I always pity big cities, sagging under their own weight and size. There are no normal basements or roofs in such cities, and, besides, one can hardly call these parallelepipeds houses. They are not houses but drawers of lost chests, which do not touch the sky but skate on the asphalt ground. There are no attics whatsoever. Can you imagine this? There are no attics!

But if you've been so lucky as to grow up and live in Kaliningrad, close to secrets of all kinds, you must take advantage of this. To touch shrouds! To look into flickering twilight! To open a fount of mysteries in your own soul! In the late 1980s old things (German, pre-war) were given the value of ancient ones. All the trash and old junk was carted off to antique shops. Against the background of wearisome five-storied houses, they played with the basic meaning of home, where time forms sediment on the walls. Many generations of children grew up in these houses and have left so thick a shroud of laughter and monkey tricks that on a hot day, when the past thaws out and comes off the walls, the doorways fill with mist of a non-physical nature.

Oh, those old houses! These intricate facades, nice and pleasant trifles, enveloping each house in the course of a long life!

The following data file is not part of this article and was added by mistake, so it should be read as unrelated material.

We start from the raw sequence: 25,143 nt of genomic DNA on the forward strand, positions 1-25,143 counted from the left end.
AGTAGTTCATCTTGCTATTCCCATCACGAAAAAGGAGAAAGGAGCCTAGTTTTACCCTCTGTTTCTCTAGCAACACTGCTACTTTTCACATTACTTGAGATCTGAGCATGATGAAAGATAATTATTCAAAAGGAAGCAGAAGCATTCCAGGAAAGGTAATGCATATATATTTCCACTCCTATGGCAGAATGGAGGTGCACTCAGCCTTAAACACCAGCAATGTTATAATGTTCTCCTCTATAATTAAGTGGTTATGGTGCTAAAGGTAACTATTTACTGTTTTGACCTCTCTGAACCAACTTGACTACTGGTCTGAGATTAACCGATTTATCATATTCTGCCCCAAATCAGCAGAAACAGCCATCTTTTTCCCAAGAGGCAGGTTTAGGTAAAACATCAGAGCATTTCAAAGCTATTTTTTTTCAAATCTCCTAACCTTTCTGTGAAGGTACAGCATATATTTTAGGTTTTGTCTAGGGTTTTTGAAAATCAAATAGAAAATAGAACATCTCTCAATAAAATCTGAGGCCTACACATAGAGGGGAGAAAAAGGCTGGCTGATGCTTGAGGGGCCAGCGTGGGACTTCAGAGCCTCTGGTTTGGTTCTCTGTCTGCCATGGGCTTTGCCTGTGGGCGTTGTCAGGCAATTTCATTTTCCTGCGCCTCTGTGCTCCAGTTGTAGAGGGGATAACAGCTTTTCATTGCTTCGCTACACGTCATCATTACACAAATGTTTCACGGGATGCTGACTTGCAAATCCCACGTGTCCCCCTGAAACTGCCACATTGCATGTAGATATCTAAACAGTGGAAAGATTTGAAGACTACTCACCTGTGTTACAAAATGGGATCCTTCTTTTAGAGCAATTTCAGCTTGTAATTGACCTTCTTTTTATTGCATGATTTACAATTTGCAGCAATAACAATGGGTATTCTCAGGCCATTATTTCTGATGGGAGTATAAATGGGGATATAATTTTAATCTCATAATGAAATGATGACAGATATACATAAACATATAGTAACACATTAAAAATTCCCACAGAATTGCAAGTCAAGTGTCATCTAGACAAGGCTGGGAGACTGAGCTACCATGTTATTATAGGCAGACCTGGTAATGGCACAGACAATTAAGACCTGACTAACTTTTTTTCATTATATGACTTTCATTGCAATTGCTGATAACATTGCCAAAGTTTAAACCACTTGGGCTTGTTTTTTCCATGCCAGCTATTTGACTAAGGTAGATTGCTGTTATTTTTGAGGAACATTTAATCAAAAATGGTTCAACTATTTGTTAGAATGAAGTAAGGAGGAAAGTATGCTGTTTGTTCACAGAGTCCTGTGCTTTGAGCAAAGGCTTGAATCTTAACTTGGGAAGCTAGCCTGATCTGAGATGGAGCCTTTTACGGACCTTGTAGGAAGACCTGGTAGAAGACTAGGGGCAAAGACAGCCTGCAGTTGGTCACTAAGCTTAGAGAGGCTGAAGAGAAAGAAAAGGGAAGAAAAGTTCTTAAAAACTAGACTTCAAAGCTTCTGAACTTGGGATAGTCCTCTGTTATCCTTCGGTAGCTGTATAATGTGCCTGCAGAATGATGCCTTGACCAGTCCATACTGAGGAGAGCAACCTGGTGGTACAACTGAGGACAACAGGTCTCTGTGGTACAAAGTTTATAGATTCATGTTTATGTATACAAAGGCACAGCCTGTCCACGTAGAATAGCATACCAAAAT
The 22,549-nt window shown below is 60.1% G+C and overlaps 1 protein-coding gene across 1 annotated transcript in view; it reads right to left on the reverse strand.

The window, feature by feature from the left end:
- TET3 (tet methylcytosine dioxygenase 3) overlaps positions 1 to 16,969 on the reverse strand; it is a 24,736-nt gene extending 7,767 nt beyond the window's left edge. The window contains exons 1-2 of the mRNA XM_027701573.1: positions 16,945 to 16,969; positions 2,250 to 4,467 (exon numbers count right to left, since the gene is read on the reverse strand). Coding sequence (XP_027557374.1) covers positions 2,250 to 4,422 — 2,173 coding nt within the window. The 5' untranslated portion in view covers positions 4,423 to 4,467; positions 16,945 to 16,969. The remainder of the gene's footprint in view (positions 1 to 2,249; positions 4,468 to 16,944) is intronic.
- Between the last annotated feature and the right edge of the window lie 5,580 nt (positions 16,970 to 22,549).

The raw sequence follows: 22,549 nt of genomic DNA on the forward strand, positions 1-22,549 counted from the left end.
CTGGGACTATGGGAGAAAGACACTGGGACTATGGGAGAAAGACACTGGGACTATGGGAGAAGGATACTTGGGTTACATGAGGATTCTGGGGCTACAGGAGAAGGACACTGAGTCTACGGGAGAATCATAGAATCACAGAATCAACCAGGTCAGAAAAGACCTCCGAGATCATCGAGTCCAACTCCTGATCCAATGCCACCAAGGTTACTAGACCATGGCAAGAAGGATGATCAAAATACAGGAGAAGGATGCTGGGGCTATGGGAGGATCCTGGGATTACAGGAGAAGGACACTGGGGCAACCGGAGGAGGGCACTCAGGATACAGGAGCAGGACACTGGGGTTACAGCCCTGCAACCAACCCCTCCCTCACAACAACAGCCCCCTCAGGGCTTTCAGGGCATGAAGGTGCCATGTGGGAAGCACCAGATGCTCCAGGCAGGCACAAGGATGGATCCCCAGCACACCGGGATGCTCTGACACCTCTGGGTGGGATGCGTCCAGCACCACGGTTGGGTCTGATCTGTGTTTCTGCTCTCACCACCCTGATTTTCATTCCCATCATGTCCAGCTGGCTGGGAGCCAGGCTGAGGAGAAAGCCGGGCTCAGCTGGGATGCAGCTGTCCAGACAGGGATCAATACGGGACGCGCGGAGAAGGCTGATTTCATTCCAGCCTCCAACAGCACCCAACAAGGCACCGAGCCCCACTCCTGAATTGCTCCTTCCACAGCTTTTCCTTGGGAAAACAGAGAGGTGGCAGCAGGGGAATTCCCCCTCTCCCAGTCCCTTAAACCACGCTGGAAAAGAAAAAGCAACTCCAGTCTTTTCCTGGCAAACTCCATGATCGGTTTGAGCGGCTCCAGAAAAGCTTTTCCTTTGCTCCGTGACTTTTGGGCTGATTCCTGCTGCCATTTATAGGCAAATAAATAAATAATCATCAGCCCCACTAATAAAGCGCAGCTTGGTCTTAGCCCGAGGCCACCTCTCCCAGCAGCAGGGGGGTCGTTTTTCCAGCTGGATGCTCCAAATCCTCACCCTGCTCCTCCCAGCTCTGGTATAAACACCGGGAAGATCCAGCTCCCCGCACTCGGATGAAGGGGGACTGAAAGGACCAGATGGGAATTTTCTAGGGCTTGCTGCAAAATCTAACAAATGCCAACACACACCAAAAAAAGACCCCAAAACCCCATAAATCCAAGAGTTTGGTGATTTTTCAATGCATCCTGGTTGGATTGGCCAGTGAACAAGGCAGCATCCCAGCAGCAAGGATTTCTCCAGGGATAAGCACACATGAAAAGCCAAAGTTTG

One would think it is a simple thing: walls, ceiling, a foundation, a roof, doors and, voila, a house! But no, it's not that simple. This is the way a house of cards of the new concrete construction differs from "the House", a brick box - from an infinity of important trifles, gathered in living handful and going off into different dimensions, times and perhaps into our very own depths. Tiny features that form a unique image: attic and cellars, secret nooks and crannies in walls, stairs with steps that are beyond all calculation (there were 12 of them yesterday, today there are 15, yesterday they were high and difficult to reach, today we jump over two of them). Handrails, polished bits of granite, drainpipes, fireplaces (more rarely), mailboxes, spiders in corners, goblins behind brooms, echoes in doorways (there is always an echo there, as doorways cannot live without them). The sounds of yard life, the jumping of a whitewashed ceiling and hard floor, a tiled roof, pigeons and cats, mice and wood-lice that are called karamora (according to Gogol). The glow of sunrise and the glow of sunset in windows, the midnight glow of the moon on the glossy sides of drain pipes, from time to time the gloomy roar of the wind, or maybe not the wind (it is difficult to enumerate everything that can roar so gloomily in a mysterious pipe). The outer image of the house is clear and intelligible, while the private inner image is mysterious and enigmatic.